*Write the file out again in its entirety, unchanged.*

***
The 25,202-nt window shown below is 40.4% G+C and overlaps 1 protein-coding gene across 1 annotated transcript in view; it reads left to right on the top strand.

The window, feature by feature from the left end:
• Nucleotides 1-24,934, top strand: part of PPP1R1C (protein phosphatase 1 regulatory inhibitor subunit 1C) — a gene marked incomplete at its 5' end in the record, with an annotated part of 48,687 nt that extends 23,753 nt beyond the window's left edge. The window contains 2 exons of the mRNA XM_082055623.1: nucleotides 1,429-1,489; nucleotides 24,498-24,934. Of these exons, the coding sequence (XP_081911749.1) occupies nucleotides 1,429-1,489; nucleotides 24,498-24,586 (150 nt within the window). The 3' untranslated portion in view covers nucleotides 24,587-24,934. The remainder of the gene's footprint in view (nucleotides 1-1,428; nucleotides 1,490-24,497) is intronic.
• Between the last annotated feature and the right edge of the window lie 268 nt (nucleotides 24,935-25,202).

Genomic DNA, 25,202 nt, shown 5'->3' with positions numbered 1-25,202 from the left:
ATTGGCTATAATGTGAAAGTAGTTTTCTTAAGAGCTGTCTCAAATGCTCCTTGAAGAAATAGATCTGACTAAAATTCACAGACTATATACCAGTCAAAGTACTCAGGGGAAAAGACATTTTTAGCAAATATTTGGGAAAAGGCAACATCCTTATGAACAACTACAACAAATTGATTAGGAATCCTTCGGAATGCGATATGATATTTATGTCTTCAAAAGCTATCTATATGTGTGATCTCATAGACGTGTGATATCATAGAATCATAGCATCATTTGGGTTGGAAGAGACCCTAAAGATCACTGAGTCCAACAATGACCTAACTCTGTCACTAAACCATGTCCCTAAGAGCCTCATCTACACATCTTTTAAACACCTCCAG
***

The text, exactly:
The 25,202-nt window shown below is 40.4% G+C and overlaps 1 protein-coding gene across 1 annotated transcript in view; it reads left to right on the top strand.

The window, feature by feature from the left end:
• Nucleotides 1-24,934, top strand: part of PPP1R1C (protein phosphatase 1 regulatory inhibitor subunit 1C) — a gene marked incomplete at its 5' end in the record, with an annotated part of 48,687 nt that extends 23,753 nt beyond the window's left edge. The window contains 2 exons of the mRNA XM_082055623.1: nucleotides 1,429-1,489; nucleotides 24,498-24,934. Of these exons, the coding sequence (XP_081911749.1) occupies nucleotides 1,429-1,489; nucleotides 24,498-24,586 (150 nt within the window). The 3' untranslated portion in view covers nucleotides 24,587-24,934. The remainder of the gene's footprint in view (nucleotides 1-1,428; nucleotides 1,490-24,497) is intronic.
• Between the last annotated feature and the right edge of the window lie 268 nt (nucleotides 24,935-25,202).

Genomic DNA, 25,202 nt, shown 5'->3' with positions numbered 1-25,202 from the left:
ATTGGCTATAATGTGAAAGTAGTTTTCTTAAGAGCTGTCTCAAATGCTCCTTGAAGAAATAGATCTGACTAAAATTCACAGACTATATACCAGTCAAAGTACTCAGGGGAAAAGACATTTTTAGCAAATATTTGGGAAAAGGCAACATCCTTATGAACAACTACAACAAATTGATTAGGAATCCTTCGGAATGCGATATGATATTTATGTCTTCAAAAGCTATCTATATGTGTGATCTCATAGACGTGTGATATCATAGAATCATAGCATCATTTGGGTTGGAAGAGACCCTAAAGATCACTGAGTCCAACAATGACCTAACTCTGTCACTAAACCATGTCCCTAAGAGCCTCATCTACACATCTTTTAAACACCTCCAG